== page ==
Emma McCourty

 

Human Luggage

A grey Huddle descends:
Hilda and Beryl roll the tide forwards
Although the wave is
sedate and unsure

Chris grabs Ben’s hand
off to the side
needing a friend

Bernie thinks there’s something stuck
to Joe’s right foot
Should he tell him?
He remembers when he had cheek

Head up, face front
Carl thinks
Quietness is power, see and be seen
Loneliness rattles in his pocket

They departed the rural climbs
for an urban descent
leaving and arriving the same day
Parted hair unruffled from
the stuffy train

Names on luggage tags
swing from necks uncreased from age or sleep
un-morgued bodies labelled
for delivery

From scuffed knee, to long sock
from satchel to carrier bag
They smell of the unknown
Its dust drifts from blazers
lingers, and fogs the air

Unitedly un-united
They journey and arrive
Somewhere
Letting go of Mum’s hand
holding a strangers name

 

 

 

In 2010 Emma McCourty‘s chapbook; Everynothing, was published by knives Forks and Spoons Press. In 2013 one of her poems ‘A view from the Top’ was published in the Sculpted anthology by Northwest Poets.

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Herb Kauderer

 

 

 

Bad Timing

This is the tragedy
of enduring many loves,
that we give away
valuable pieces of ourselves
to unworthy people.

And in time
we have so little left
to give away
that forever
has starved to death.

 

 

Herb Kauderer is an associate professor of English at Hilbert College.  He has had over 1000 poems published including ten books of poetry.  Details are available at: HerbKauderer.com

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Helen Goldsmith

 

 

 

Thirty-seven degrees

A fault line down a white washed wall.
The corner of the mirror. Beads;
beryl, turquoise, topaz, jade.

Late summer hums, power lines hiss,
rotting stems seep their stagnant stench.
In the street, a car stutters to start.

Somewhere, a child shouts
and a pigeon, startled,
flaps its wings, flutters the curtains,

sends in a breeze. A runnel of sweat
runs down my back between shoulder blades,
over the lumbar curve to sacrum and coxis.

Her fingers thumb my flesh,
The weight of water drops
like a rush of hot piss.

Heavy as lead I lumber to the bed
sink down to all fours, belly grazing
the covers, ready to be empty.

Then a shift, a slippage,
mottled hands guide mine;
underneath, a cup, a head.

 

 

 

Helen Goldsmith lives in Brittany, France. She writes poetry and prose and has work published online and in print with Mothers Milk Books.

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Roddy Williams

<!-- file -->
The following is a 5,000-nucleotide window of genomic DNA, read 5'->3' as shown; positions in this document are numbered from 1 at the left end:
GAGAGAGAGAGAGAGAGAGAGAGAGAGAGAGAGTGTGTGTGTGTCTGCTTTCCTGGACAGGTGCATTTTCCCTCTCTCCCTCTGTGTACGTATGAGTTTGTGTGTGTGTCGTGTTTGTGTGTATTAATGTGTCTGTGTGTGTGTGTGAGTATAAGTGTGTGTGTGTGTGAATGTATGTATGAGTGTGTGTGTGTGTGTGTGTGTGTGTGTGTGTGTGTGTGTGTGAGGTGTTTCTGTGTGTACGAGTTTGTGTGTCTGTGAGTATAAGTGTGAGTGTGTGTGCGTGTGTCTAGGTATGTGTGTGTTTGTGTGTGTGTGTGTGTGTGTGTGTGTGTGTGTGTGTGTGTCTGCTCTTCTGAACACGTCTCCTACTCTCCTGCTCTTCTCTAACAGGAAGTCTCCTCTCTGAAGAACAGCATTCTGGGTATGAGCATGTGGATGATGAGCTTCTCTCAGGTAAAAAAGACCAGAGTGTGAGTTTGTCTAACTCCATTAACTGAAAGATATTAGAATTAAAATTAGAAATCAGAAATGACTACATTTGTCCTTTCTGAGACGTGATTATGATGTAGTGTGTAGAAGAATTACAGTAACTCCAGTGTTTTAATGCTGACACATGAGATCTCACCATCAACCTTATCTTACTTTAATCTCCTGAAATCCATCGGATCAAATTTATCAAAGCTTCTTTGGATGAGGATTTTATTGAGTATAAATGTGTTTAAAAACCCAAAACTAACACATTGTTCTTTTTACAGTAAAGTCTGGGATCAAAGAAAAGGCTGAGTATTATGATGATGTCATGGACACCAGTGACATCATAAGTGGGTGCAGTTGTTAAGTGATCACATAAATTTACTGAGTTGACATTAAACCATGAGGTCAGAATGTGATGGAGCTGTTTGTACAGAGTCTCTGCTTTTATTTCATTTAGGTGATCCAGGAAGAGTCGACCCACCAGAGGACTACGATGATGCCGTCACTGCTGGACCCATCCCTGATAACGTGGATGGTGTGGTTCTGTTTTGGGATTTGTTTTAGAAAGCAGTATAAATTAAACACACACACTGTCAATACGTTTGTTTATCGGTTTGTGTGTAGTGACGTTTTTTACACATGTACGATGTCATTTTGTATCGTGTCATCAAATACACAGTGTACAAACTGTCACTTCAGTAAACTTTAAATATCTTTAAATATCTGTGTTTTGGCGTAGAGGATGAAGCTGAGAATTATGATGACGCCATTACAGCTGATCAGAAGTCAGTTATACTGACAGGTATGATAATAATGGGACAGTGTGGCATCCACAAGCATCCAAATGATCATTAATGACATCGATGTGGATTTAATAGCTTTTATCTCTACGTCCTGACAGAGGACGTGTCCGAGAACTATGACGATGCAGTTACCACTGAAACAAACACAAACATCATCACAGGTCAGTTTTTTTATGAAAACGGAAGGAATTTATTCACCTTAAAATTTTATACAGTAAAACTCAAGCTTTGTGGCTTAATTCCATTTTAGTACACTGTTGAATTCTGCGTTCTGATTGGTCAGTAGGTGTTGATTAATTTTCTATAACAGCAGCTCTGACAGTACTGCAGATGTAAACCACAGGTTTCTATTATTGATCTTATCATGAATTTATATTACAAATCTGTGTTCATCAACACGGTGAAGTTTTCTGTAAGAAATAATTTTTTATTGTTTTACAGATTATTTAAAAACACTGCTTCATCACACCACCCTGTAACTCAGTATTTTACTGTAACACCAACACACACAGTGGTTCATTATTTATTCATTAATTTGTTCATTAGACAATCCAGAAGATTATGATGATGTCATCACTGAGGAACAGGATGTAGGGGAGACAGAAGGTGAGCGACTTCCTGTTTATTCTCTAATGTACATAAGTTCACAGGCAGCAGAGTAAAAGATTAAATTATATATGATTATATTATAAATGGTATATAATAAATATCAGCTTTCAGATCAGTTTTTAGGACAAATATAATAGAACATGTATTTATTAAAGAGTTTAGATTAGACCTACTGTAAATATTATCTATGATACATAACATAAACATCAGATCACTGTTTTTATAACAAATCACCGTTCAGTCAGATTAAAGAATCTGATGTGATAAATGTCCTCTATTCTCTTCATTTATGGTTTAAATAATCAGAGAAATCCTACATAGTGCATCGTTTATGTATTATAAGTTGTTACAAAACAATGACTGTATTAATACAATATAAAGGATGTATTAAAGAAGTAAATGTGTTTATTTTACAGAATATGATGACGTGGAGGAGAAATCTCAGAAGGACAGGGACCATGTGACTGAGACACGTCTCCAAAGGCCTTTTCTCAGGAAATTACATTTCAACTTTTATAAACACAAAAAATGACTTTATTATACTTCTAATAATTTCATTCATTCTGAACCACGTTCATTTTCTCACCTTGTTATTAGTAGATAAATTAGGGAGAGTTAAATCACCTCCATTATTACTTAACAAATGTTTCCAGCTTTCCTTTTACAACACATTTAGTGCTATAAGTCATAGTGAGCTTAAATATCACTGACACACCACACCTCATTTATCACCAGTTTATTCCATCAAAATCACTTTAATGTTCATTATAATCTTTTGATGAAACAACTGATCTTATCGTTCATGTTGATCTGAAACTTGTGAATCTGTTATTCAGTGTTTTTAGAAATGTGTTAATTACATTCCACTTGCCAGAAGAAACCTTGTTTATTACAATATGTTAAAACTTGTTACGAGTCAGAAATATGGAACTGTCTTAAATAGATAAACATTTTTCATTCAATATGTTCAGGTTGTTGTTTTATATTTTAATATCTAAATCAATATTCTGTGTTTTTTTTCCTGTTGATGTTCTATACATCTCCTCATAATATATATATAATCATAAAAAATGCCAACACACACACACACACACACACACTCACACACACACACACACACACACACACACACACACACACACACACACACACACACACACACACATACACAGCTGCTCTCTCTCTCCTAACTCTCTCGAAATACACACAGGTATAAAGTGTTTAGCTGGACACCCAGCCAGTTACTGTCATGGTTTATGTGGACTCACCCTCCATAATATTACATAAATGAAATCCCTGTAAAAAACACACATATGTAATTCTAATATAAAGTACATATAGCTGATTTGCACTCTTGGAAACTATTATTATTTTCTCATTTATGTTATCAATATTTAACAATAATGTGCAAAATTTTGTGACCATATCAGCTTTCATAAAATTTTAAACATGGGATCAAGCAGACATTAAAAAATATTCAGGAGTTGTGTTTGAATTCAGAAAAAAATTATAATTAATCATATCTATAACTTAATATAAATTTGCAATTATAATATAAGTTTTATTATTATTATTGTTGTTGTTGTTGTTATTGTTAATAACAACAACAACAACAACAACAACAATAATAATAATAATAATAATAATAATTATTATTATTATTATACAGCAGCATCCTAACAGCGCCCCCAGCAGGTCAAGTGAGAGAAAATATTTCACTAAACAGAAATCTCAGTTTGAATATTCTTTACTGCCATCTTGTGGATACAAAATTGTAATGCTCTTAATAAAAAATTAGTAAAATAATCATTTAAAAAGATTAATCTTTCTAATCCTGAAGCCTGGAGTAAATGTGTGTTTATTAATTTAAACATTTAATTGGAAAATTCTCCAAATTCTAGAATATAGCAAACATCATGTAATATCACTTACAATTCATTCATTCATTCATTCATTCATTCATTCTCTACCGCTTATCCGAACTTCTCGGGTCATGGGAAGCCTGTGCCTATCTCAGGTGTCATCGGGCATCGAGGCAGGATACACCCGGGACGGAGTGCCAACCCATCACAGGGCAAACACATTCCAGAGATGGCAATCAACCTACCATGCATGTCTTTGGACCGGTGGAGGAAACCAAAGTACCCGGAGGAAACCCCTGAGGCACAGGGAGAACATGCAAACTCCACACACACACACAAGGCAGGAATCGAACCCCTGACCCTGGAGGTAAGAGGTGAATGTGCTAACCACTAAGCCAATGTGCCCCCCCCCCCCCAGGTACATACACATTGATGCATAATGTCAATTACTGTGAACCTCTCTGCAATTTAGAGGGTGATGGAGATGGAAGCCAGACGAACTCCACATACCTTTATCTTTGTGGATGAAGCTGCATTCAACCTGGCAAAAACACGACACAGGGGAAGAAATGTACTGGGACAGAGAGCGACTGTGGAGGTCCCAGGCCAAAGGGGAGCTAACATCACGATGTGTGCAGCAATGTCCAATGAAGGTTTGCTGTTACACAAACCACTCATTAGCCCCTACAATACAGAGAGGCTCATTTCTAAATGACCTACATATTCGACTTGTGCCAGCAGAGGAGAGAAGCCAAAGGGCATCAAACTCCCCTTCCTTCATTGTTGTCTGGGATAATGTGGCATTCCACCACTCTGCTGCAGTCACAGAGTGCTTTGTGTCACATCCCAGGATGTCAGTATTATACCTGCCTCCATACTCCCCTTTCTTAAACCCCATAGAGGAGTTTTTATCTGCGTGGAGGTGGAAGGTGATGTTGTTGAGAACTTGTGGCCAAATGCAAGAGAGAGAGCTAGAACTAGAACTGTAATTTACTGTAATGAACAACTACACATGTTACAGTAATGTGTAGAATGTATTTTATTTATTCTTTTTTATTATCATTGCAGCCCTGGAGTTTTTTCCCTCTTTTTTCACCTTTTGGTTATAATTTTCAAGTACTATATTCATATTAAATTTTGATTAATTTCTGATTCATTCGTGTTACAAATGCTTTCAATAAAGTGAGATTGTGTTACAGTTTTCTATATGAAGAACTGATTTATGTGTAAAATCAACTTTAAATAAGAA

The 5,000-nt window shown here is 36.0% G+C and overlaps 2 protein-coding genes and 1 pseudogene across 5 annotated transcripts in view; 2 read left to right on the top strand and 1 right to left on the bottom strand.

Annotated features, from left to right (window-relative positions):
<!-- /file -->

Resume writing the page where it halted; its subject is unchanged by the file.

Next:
you have to eat
she cries if i do not eat
so i eat the breakfast
i eat the clouds, i eat my words
letter by letter
scooped with gravy onto a knife.
i eat a sandwich she’s prepared
and the plate.
i eat some lunch.

in the evening
we eat a chicken together
and i eat the local paper and the stars
slowly chomp the stories about
a newsagent and a sex scandal.
i eat an ice cream
and i eat through time
chewing it like an awkward baguette.
some supper appears
during ‘the apprentice’.

then i eat the night with chopsticks
but there is so much of it i swap them for
a spoon.
too full to sleep i lie awake
and eat the tears
one by one
as they crawl under the door.

 

 

Originally from North Wales, Roddy Williams lives and works in London. His poetry has recently appeared in The North, Magma, The Frogmore Papers, South Poetry and other magazines. He is a keen surrealist photographer and painter.

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Thomas Ország-Land

 

 

The Stones of Jerusalem

1.
Arrival  & Departure

–In memoriam
György Timár

Oblivious to his grandson – a gift! –
absorbed in a birthday book,

my timorous brother lifted his eyes
to the Mediterranean sky.

The stench of burning human flesh
eternally clung to his own.

Persistent hunger whipped him crazy.
The death he’d escaped filled his life.

He clenched and raised his fist towards
a distant, friendly sky:

For Your own sake, my Lord, I take,
I take… You do not exist.

2.
Heirloom

My father taught me to die,
when I must, like a human being.
My mother taught me to trust
and sing like a human being.

And a boy and a king, alone
with a stone, a sling and a harp
has left me the chutzpah to try

to hone and sharpen and fling
each thought and word and line
beyond the confines of time
that bind a human being.

3.
A Feast in the Garden

   – For George Konrád

Worried, what with his women and walls and wealth,